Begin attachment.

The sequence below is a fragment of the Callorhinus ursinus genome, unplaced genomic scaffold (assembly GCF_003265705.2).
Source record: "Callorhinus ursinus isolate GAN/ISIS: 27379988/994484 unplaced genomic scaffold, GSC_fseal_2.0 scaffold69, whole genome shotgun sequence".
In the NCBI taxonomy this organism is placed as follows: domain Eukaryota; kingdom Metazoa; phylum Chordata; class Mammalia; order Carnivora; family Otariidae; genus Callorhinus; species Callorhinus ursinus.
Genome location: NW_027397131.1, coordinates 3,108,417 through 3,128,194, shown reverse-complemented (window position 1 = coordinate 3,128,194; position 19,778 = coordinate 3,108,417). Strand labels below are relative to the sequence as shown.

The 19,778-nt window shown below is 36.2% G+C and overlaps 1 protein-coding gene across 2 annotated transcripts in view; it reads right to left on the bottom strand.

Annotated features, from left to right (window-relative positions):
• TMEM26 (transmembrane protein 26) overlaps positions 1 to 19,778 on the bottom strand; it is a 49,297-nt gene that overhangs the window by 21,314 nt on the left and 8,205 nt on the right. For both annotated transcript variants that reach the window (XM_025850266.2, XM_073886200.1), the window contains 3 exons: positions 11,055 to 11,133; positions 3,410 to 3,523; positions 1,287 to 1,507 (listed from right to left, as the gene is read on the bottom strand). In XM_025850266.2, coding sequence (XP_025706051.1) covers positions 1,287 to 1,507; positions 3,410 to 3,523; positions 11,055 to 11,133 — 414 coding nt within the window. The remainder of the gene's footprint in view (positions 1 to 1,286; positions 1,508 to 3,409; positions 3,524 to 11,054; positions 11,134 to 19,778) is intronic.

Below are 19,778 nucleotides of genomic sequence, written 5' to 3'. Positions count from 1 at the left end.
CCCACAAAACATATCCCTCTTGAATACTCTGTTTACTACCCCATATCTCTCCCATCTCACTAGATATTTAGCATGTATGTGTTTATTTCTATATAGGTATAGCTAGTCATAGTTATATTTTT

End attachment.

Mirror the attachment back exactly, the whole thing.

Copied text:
The sequence below is a fragment of the Callorhinus ursinus genome, unplaced genomic scaffold (assembly GCF_003265705.2).
Source record: "Callorhinus ursinus isolate GAN/ISIS: 27379988/994484 unplaced genomic scaffold, GSC_fseal_2.0 scaffold69, whole genome shotgun sequence".
In the NCBI taxonomy this organism is placed as follows: domain Eukaryota; kingdom Metazoa; phylum Chordata; class Mammalia; order Carnivora; family Otariidae; genus Callorhinus; species Callorhinus ursinus.
Genome location: NW_027397131.1, coordinates 3,108,417 through 3,128,194, shown reverse-complemented (window position 1 = coordinate 3,128,194; position 19,778 = coordinate 3,108,417). Strand labels below are relative to the sequence as shown.

The 19,778-nt window shown below is 36.2% G+C and overlaps 1 protein-coding gene across 2 annotated transcripts in view; it reads right to left on the bottom strand.

Annotated features, from left to right (window-relative positions):
• TMEM26 (transmembrane protein 26) overlaps positions 1 to 19,778 on the bottom strand; it is a 49,297-nt gene that overhangs the window by 21,314 nt on the left and 8,205 nt on the right. For both annotated transcript variants that reach the window (XM_025850266.2, XM_073886200.1), the window contains 3 exons: positions 11,055 to 11,133; positions 3,410 to 3,523; positions 1,287 to 1,507 (listed from right to left, as the gene is read on the bottom strand). In XM_025850266.2, coding sequence (XP_025706051.1) covers positions 1,287 to 1,507; positions 3,410 to 3,523; positions 11,055 to 11,133 — 414 coding nt within the window. The remainder of the gene's footprint in view (positions 1 to 1,286; positions 1,508 to 3,409; positions 3,524 to 11,054; positions 11,134 to 19,778) is intronic.

Below are 19,778 nucleotides of genomic sequence, written 5' to 3'. Positions count from 1 at the left end.
CCCACAAAACATATCCCTCTTGAATACTCTGTTTACTACCCCATATCTCTCCCATCTCACTAGATATTTAGCATGTATGTGTTTATTTCTATATAGGTATAGCTAGTCATAGTTATATTTTT